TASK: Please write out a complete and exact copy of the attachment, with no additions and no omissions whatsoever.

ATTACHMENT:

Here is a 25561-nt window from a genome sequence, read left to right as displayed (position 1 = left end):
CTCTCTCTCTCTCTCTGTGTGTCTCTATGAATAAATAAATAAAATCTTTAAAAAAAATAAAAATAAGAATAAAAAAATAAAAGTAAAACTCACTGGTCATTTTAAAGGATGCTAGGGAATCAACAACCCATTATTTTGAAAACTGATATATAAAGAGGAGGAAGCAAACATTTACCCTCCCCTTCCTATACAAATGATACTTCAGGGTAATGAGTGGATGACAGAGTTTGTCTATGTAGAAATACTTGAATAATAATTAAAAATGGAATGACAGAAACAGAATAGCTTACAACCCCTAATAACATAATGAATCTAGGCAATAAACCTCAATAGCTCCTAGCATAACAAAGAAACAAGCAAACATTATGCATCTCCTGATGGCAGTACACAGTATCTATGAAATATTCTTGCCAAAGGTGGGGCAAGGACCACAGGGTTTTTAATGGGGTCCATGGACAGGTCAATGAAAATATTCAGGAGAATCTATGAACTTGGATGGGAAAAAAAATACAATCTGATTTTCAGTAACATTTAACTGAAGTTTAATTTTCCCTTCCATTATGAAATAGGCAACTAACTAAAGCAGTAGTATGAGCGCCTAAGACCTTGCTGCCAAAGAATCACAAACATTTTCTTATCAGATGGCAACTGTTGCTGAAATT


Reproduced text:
Here is a 25561-nt window from a genome sequence, read left to right as displayed (position 1 = left end):
CTCTCTCTCTCTCTCTGTGTGTCTCTATGAATAAATAAATAAAATCTTTAAAAAAAATAAAAATAAGAATAAAAAAATAAAAGTAAAACTCACTGGTCATTTTAAAGGATGCTAGGGAATCAACAACCCATTATTTTGAAAACTGATATATAAAGAGGAGGAAGCAAACATTTACCCTCCCCTTCCTATACAAATGATACTTCAGGGTAATGAGTGGATGACAGAGTTTGTCTATGTAGAAATACTTGAATAATAATTAAAAATGGAATGACAGAAACAGAATAGCTTACAACCCCTAATAACATAATGAATCTAGGCAATAAACCTCAATAGCTCCTAGCATAACAAAGAAACAAGCAAACATTATGCATCTCCTGATGGCAGTACACAGTATCTATGAAATATTCTTGCCAAAGGTGGGGCAAGGACCACAGGGTTTTTAATGGGGTCCATGGACAGGTCAATGAAAATATTCAGGAGAATCTATGAACTTGGATGGGAAAAAAAATACAATCTGATTTTCAGTAACATTTAACTGAAGTTTAATTTTCCCTTCCATTATGAAATAGGCAACTAACTAAAGCAGTAGTATGAGCGCCTAAGACCTTGCTGCCAAAGAATCACAAACATTTTCTTATCAGATGGCAACTGTTGCTGAAATT